Barney Won't Talk Pastrami

You should head to Everett for his sandwiches anyway.

Anyone with decent online research skills and a finely tuned GPS unit can track down the area's most spectacular pastrami sandwich. Locating its creator is a considerably harder task.

Phones are especially smart at remembering phone numbers, so it's been a decade or two since I've had a string of digits ingrained in my brain. But the small store of numbers I can dial instinctively now includes the number for Barney's Pastrami Dip, the dog-eared Everett sandwich shop that I pelted with unanswered calls for a week or two after being wowed by it.

I tried leaving enthusiastic messages. I tried leaving serious messages. I became so eager to learn about David Barney's pastrami methods that I even tried interviewing him in a dream, which may also have included dancing pickles.

The real Barney finally picked up one day around noon, when he undoubtedly figured the caller wanted to place a to-go order. We arranged to talk later in the week, but when I placed my call at the appointed hour, I ended up talking to the restaurant's generic voice-mail system again. Barney was hugely apologetic when I reached him that afternoon: "I didn't have your number," he offered, rescheduling our phone chat for the following week. He didn't answer then either, so I once more cornered him during lunch rush. "I missed your call this morning by two and a half seconds," he said brightly. "I'm busy now."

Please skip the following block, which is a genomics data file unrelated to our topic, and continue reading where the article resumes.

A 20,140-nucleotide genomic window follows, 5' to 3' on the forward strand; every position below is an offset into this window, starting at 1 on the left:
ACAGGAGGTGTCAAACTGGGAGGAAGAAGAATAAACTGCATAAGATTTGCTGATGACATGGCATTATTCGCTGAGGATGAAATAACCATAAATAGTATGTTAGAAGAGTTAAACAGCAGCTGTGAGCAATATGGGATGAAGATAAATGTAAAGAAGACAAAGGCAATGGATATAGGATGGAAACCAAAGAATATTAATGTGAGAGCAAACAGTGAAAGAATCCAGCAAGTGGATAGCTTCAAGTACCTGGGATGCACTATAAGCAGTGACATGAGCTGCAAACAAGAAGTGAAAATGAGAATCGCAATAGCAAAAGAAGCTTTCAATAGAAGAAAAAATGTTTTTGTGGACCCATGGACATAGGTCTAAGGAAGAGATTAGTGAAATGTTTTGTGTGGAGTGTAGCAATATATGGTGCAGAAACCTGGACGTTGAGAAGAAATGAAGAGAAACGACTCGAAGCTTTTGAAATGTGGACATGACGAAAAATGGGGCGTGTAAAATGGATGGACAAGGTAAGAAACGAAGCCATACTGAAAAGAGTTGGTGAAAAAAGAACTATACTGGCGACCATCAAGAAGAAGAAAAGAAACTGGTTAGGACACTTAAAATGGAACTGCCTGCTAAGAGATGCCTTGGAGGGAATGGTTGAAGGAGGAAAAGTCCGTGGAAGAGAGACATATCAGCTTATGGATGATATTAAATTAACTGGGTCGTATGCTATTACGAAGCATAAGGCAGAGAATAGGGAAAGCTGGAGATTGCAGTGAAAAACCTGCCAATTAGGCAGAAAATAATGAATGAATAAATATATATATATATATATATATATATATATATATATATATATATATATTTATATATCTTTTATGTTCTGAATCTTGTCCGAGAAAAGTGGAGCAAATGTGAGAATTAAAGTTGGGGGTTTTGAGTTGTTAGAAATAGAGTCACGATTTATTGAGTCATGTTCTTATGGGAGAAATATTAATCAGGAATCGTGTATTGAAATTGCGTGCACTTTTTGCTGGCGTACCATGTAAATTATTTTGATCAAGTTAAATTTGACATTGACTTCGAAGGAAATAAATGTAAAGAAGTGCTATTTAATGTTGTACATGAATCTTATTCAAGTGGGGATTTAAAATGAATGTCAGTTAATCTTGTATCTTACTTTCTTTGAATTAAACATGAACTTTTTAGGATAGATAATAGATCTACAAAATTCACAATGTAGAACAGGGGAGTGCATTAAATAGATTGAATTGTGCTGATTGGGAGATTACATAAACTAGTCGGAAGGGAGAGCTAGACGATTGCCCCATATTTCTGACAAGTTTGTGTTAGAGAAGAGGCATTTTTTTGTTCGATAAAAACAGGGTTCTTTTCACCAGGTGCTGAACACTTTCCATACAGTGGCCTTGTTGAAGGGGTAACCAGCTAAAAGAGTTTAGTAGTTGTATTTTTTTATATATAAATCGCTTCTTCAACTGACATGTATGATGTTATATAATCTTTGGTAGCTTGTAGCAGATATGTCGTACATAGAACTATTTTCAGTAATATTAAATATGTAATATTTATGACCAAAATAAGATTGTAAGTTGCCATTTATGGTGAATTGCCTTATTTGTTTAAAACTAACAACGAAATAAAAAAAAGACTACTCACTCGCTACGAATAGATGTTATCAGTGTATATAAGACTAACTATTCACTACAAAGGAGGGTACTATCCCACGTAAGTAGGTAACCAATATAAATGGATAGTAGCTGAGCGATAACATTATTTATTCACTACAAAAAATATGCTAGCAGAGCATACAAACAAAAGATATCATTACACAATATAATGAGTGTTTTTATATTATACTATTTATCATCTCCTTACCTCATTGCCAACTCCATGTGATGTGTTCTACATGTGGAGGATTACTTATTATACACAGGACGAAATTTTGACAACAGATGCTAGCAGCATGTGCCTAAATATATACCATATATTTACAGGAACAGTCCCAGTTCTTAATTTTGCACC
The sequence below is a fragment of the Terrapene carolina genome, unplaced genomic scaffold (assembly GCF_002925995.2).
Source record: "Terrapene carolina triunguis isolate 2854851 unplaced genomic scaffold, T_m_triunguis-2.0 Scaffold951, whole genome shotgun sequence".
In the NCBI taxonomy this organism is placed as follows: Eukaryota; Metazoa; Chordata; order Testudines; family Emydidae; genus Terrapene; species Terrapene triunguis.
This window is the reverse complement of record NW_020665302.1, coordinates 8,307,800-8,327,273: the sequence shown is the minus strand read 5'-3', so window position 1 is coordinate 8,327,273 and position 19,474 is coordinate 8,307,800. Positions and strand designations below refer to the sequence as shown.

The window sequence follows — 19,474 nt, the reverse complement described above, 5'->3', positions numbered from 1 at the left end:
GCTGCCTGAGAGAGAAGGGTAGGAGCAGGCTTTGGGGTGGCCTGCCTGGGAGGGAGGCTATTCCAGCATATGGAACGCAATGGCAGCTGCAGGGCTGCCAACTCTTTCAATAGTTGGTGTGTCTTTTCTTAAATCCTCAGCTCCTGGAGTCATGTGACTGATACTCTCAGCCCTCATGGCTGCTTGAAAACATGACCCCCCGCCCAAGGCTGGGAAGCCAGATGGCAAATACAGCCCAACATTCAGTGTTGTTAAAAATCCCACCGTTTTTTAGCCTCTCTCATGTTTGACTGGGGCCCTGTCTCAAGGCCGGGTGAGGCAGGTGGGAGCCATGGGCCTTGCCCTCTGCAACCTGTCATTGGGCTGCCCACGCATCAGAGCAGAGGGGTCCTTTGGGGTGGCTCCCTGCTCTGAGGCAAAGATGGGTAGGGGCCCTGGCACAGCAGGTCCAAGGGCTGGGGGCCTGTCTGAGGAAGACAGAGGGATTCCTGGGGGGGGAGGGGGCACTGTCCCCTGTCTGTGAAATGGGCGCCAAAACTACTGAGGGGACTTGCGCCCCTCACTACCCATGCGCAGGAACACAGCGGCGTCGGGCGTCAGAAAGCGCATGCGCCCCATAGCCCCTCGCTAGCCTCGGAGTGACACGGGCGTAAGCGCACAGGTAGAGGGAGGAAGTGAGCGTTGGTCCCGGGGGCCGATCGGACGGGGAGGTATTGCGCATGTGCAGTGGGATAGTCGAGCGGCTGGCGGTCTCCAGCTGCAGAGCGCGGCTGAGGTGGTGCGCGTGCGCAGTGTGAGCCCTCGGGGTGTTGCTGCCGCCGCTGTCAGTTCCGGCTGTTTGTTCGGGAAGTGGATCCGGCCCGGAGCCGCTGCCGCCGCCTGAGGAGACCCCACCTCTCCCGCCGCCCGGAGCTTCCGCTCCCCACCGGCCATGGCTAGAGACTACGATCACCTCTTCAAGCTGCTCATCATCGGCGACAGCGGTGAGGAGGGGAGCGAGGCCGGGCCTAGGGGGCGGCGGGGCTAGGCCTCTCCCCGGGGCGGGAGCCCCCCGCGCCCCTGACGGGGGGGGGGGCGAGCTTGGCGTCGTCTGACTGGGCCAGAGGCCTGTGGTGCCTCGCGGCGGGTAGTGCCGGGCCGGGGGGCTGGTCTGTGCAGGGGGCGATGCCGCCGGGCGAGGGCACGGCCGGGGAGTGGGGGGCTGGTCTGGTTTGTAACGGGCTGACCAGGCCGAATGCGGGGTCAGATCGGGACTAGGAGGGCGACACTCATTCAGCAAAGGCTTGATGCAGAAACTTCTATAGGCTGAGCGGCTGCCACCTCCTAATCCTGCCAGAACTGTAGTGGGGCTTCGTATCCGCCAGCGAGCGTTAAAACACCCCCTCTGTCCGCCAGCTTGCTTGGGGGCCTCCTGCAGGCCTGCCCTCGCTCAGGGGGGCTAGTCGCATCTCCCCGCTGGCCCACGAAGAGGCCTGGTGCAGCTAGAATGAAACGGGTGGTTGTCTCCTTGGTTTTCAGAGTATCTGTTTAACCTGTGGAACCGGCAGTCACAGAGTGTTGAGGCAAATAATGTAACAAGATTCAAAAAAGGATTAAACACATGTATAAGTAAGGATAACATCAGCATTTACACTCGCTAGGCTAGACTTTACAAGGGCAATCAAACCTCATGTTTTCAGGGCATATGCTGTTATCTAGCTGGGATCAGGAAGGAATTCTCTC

Barney firmly refused my requests to visit him at the restaurant, suggesting I try his cell phone at 7 p.m. on a Tuesday. "This won't take long," I assured my dining companion when I ducked into a bathroom to make the call. I was back at the table in less than a minute. This time Barney returned my call. "Right now I'm in a meeting," he explained. Perhaps we might talk another day. Of course, we never did.

Although I probably should have been frustrated by Barney's dodginess, it was halfway refreshing to encounter a food professional who isn't enthralled by his or her own yarn. "Farm to table" is the most basic narrative ruling the contemporary eating scene, but savvy chefs and artisans have embellished the story line with heirloom pigs, craft slaughterhouses, and recipes culled from musty antebellum mercantile ledgers. Even food producers who have the wherewithal to scorn manicured mustaches and butchery tattoos know they have to sell a story, best told loudly and repeatedly in a distinctive voice. But Barney, judging from his humble shop and on-phone demeanor, isn't a pseudo-politician, bard, or stand-up comic. He's just a guy who sells pastrami. And the pastrami is extraordinary.

In this country, pastrami is Jewish barbecue: It's beef that's been brined, seasoned, and smoked. But as David Sax points out in his book Save the Deli, the closest thing the sandwich meat has to a definitive biography, there's goose pastrami in Romania and camel pastrami in Morocco. Ashkenazi immigrants who settled in New York City gravitated toward beef because cattle were plentiful on the Western plains, and their kosher cuts were relatively affordable.

The cut most frequently given the pastrami treatment was the navel, which is found just about where you'd expect to find it. This belly meat is essentially cow bacon, and it's no longer as cheap as it was when every Schmulka, Abe, and Izzy was in the deli business. Pastrami purveyors devoted to the bottom line now substitute leaner cuts, which would have a better showing as roast beef, and artificially plump scrawny navels with water, salt, and chemicals.